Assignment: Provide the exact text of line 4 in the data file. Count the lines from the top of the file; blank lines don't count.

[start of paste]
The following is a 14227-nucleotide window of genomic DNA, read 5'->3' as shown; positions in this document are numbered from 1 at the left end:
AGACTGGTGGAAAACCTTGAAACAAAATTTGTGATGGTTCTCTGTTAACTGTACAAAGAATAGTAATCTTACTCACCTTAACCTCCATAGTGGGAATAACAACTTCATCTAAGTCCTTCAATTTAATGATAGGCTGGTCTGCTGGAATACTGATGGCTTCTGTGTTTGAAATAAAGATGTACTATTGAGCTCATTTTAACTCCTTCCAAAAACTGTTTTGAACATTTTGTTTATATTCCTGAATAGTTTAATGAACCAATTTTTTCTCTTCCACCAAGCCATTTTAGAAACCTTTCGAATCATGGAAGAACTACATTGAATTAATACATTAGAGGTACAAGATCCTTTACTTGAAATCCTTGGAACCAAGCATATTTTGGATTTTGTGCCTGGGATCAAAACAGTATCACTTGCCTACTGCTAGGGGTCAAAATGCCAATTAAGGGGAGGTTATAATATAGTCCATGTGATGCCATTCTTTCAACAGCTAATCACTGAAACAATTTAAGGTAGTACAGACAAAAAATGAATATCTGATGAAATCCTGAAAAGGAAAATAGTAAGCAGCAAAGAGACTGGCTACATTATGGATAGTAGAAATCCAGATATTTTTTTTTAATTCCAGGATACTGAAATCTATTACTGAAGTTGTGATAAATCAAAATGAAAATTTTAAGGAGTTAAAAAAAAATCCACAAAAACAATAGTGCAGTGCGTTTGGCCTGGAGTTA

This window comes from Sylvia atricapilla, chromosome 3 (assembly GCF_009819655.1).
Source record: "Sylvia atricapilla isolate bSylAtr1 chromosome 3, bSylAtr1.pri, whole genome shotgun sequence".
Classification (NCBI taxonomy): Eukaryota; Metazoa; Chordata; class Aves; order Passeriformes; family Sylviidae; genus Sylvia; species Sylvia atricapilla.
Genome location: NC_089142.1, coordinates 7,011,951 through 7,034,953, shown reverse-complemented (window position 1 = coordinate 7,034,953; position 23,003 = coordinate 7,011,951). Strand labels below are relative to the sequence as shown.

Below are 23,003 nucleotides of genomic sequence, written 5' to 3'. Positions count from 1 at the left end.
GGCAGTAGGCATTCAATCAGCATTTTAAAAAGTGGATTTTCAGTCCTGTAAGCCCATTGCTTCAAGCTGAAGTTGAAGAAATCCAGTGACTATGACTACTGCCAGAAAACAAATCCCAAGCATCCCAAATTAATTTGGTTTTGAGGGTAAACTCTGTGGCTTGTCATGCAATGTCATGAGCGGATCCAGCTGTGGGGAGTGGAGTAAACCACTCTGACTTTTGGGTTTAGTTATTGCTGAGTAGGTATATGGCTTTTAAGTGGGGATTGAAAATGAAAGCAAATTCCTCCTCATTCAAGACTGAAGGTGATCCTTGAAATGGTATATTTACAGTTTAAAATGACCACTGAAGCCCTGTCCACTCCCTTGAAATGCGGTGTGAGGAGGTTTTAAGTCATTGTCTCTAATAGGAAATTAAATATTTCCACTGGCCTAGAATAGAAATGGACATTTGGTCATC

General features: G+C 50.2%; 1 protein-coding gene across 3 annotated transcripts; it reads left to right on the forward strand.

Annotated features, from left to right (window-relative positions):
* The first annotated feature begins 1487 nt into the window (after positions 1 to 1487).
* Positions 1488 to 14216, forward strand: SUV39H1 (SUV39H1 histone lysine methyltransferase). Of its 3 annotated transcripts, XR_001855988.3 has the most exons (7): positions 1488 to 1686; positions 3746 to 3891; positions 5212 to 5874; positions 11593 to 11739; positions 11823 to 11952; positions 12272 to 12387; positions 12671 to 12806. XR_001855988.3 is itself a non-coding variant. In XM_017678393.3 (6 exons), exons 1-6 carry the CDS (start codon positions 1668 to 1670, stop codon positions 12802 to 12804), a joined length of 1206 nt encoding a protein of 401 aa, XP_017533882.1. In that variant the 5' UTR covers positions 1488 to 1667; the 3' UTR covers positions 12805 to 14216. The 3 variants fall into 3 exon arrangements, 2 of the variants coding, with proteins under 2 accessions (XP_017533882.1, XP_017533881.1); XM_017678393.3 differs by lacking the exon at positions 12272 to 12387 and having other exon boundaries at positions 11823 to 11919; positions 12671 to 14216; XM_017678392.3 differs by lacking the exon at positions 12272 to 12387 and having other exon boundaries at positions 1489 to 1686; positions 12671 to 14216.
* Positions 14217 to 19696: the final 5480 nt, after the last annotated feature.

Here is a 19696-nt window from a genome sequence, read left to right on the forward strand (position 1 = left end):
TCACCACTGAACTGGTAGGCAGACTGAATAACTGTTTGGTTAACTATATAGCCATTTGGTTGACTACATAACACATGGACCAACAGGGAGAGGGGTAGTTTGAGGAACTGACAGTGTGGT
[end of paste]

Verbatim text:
Source record: "Sylvia atricapilla isolate bSylAtr1 chromosome 3, bSylAtr1.pri, whole genome shotgun sequence".